What is the Optimum Timing of Post-mastectomy Radiotherapy in Two-stage Prosthetic Reconstruction: Radiation to the Tissue Expander or Permanent Implant?
Peter G. Cordeiro, MD, Claudia R. Albornoz, MD, Beryl McCormick, MD, Clifford A. Hudis, MD, Heerdt Alexandra, MD MPH, Evan Matros, MD MMSc.
Memorial Sloan Kettering Cancer Center, New York, NY, USA.
Post-mastectomy radiotherapy is increasingly common for patients with advanced breast cancer. The optimal timing and sequence of mastectomy, reconstruction, and radiotherapy remains unresolved for patients choosing immediate two-stage prosthetic reconstruction.
Long-term outcomes were compared for all patients with prosthetic-based reconstruction without radiation (non-XRT), radiation to the tissue expander (TE-XRT) or radiation to the permanent implant (implant-XRT) from 2003 to 2012 by the senior author (PGC). Surgeon-evaluated outcomes included reconstructive failure, aesthetic results, and capsular contracture. Odds of failure with different radiotherapy timing were evaluated with logistic regression and Kaplan-Meier analysis. Patient-reported outcomes were assessed using the BREAST-Q©.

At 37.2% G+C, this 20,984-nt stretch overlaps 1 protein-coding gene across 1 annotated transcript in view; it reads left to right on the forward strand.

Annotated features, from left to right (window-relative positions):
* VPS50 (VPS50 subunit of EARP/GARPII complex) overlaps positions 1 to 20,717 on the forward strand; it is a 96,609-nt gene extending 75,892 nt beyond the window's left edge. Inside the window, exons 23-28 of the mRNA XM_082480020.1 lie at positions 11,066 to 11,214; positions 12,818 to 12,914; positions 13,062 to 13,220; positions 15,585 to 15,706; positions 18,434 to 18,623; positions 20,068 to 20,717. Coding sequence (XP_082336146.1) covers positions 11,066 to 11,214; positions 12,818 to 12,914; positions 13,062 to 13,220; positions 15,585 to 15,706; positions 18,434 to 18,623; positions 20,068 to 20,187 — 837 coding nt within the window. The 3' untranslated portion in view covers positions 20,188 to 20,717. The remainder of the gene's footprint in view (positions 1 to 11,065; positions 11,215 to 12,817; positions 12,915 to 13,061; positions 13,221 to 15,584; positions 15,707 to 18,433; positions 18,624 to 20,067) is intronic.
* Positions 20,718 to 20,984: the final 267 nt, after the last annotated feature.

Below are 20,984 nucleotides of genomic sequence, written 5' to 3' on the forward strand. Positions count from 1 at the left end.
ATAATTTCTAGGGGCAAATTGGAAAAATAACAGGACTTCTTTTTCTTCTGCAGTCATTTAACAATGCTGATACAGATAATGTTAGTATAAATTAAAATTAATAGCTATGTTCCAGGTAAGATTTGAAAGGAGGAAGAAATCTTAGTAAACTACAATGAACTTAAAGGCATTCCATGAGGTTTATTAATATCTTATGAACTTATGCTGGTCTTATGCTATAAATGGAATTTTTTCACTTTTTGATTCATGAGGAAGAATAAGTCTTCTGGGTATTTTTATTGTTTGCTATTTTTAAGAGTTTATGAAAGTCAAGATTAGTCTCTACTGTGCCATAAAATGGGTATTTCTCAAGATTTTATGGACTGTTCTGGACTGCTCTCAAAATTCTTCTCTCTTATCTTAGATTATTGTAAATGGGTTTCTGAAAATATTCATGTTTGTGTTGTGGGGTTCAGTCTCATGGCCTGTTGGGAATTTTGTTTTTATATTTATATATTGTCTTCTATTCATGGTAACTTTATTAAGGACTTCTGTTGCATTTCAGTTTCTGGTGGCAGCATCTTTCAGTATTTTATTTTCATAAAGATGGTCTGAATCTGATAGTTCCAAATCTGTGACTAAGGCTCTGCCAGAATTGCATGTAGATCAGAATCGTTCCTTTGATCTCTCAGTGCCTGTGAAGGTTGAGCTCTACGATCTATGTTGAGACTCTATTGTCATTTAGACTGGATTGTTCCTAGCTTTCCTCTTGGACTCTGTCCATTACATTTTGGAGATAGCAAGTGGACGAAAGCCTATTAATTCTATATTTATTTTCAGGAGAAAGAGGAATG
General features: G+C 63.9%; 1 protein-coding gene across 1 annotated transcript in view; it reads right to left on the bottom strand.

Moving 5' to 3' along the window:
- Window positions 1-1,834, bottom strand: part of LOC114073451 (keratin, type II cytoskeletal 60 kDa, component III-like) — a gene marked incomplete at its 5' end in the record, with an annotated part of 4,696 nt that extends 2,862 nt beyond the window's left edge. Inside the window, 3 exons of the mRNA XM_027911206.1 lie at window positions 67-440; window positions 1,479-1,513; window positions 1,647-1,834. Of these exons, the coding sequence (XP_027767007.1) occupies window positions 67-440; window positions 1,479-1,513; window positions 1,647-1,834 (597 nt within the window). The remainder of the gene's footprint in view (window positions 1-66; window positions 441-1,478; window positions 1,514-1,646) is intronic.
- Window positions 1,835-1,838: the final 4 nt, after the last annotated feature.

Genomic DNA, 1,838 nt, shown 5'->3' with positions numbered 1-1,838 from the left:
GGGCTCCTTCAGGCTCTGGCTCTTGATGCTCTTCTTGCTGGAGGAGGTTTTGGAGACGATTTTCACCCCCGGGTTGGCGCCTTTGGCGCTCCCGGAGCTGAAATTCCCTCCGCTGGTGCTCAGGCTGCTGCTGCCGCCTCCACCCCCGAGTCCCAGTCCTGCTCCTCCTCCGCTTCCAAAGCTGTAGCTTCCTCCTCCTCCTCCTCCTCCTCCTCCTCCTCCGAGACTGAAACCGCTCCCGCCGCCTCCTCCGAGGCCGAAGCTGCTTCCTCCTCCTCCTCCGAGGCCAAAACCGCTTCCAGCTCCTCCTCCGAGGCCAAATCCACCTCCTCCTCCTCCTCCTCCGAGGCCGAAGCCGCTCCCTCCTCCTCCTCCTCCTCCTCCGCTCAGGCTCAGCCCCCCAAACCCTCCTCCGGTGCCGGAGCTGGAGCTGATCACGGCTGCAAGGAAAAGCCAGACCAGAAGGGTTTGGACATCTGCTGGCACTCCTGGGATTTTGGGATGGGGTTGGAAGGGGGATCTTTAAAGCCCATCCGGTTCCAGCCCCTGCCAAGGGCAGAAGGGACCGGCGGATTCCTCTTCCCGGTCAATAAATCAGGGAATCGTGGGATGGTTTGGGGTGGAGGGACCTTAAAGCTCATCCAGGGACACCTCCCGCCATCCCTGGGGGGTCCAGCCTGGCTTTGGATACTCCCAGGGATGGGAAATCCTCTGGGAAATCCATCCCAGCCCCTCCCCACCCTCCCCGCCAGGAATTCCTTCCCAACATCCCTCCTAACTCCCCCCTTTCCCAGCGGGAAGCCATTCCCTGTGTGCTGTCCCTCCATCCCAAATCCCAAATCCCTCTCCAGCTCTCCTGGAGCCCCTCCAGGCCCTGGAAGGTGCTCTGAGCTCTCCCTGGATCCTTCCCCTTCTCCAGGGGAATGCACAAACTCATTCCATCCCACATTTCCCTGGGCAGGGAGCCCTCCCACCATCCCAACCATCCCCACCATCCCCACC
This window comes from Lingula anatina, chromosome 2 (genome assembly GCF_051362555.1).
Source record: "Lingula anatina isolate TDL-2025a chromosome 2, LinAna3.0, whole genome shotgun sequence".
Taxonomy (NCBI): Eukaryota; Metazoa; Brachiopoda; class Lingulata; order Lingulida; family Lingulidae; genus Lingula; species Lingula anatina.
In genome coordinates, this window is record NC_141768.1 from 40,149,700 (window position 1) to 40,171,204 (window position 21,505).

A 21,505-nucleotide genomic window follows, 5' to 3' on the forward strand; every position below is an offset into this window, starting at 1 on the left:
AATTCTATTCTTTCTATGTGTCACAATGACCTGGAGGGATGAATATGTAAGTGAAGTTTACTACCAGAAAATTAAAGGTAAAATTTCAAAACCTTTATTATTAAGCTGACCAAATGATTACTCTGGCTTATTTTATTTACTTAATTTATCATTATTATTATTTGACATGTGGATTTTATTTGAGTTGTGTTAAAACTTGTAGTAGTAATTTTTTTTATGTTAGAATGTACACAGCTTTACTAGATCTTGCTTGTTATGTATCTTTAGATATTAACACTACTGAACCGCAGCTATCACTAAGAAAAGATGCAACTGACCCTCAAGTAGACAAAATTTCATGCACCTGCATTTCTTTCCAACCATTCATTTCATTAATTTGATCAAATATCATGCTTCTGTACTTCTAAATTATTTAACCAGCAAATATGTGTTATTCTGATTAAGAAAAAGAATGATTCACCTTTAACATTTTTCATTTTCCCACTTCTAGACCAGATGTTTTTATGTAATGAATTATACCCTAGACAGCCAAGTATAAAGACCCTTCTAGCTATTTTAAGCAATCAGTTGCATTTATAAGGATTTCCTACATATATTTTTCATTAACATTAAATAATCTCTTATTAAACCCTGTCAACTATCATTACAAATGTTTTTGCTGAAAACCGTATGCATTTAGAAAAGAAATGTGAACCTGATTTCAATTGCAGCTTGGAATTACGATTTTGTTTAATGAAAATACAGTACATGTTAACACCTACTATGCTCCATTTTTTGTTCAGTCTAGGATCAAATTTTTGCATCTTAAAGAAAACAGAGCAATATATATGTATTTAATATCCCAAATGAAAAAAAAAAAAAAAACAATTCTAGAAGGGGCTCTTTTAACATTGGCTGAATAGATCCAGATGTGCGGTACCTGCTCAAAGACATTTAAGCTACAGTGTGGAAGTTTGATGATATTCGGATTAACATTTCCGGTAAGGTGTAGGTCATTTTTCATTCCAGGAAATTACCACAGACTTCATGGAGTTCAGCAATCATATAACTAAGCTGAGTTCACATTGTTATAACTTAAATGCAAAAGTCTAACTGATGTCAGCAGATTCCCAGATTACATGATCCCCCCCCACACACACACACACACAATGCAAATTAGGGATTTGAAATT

A total of 1,486 non-XRT, 94 TE-XRT, and 210 implant-XRT reconstructions were included. Reconstructive failure was more likely for TE-XRT and implant-XRT compared to non-XRT patients (OR=5.75 and 5.19 respectively, p<0.01). Six-year predicted failure rates were greater for TE-XRT than implant-XRT patients (32% vs.16.4%, p<0.01). TE-XRT patients had a greater proportion of very good to excellent aesthetic results compared to implant-XRT (75.0% vs. 67.6%, p<0.01) and lower rates of capsular contracture grade IV (1.2% vs.6.3% respectively, p<0.01).BREAST-Q© scores were significantly lower for TE-XRT and implant-XRT compared to non-XRT patients (p<0.01), but without a minimal important difference between TE-XRT and implant-XRT patients.
Although the risk of reconstructive failure is significantly higher for TE-XRT compared to implant-XRT patients, the aesthetic results and capsular contracture rates are slightly better. Patient reported health-related quality of life and satisfaction do not differ between TE-XRT and implant-XRT patients.
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